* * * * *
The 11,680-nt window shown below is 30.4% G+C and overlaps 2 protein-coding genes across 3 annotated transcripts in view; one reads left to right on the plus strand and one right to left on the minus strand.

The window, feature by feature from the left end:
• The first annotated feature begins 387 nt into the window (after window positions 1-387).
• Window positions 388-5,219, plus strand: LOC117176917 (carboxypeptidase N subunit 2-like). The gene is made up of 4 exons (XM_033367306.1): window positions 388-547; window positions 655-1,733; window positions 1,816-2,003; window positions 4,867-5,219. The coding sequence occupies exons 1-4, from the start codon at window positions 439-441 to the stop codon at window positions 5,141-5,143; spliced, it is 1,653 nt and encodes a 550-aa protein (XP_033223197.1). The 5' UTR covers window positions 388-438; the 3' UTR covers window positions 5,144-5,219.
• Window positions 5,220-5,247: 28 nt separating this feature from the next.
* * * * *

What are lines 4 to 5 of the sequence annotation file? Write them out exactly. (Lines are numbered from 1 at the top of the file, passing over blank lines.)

• Window positions 388-5,219, plus strand: LOC117176917 (carboxypeptidase N subunit 2-like). The gene is made up of 4 exons (XM_033367306.1): window positions 388-547; window positions 655-1,733; window positions 1,816-2,003; window positions 4,867-5,219. The coding sequence occupies exons 1-4, from the start codon at window positions 439-441 to the stop codon at window positions 5,141-5,143; spliced, it is 1,653 nt and encodes a 550-aa protein (XP_033223197.1). The 5' UTR covers window positions 388-438; the 3' UTR covers window positions 5,144-5,219.
• Window positions 5,220-5,247: 28 nt separating this feature from the next.